Saturday, 24 February 2018

Sliding Doors

Mohsin Hamid's novel Exit West (2017) was shortlisted for last year's Booker Prize. It is the story of Nadia and Saeed, two young lovers who seek to escape the war in their homeland.

Nadia is independent and open-minded, living on her own in a country where women's rights are becoming increasingly curtailed. She meets Saeed at night school and they begin a relationship. As the violence escalates and parts of their city become uninhabitable, Nadia moves in with Saeed and his family. Rumours start to form about secret doors which will take you away, to a new location and a new life.

Saeed and Nadia find a broker who will help them to a door. Leaving behind all they know and love, with just a small bag of provisions and their memories, they venture into the unknown. But the world is not always welcoming to strangers seeking shelter...

I really loved Hamid's eloquent writing in this novel. It has a fable-like quality to it, while providing gems like "their phones rested screens-down between them, like the weapons of desperadoes at a parley" and "when we migrate, we murder from our lives those we leave behind". I was curious about Hamid's long, meandering sentences in some parts, such as when Saeed's father encourages them to leave and the string of words rolls on. But he is an expert storyteller, and I was mesmerised by his writing from beginning to end.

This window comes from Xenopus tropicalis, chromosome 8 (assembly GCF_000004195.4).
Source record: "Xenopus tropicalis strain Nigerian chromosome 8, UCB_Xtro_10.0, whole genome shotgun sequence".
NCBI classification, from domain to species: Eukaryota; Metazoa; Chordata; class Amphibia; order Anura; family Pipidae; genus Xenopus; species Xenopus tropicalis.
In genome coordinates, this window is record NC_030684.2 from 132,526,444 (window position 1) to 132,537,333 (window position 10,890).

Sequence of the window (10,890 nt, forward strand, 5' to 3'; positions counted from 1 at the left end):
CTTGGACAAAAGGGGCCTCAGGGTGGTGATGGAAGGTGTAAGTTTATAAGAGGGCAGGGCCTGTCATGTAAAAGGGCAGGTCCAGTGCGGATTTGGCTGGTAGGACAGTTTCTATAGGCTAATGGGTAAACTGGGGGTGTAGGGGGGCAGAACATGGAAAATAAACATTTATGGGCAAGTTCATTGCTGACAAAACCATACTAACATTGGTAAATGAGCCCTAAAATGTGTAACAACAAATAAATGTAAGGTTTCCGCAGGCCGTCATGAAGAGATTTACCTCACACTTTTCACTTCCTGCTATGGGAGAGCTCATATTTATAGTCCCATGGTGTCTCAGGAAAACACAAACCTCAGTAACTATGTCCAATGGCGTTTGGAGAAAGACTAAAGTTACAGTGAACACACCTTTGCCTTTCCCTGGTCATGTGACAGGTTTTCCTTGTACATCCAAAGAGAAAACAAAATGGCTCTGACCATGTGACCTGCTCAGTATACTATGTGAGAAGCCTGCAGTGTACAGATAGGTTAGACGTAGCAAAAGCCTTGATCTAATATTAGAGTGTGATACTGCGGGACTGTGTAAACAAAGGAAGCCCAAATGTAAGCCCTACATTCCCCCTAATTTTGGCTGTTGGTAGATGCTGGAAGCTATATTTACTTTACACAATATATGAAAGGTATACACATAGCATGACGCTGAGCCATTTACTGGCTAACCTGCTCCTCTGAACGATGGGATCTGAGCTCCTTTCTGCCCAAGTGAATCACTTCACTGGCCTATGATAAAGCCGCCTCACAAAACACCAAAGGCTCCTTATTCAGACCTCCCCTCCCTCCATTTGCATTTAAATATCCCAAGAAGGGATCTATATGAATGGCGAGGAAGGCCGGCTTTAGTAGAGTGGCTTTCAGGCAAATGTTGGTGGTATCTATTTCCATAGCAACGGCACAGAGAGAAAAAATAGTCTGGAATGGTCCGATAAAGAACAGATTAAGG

About the magical realism... I must admit I was really skeptical about the magical, transporting doors device. Doors could appear in wardrobes and cupboards anywhere and one might take you to Sydney or San Francisco, another to Kabul. I kept thinking about how the tourism industry would respond to these doors - would the airlines collapse or would they capitalise? But these portals aren't the point, the people are. This novel comes about when doors are closing to refugees worldwide, and people are so desperate to survive they will do anything they can to find safety.

This is a timely, urgent book. It is very short and can be read quite quickly, but the impact will linger long after you have finished reading.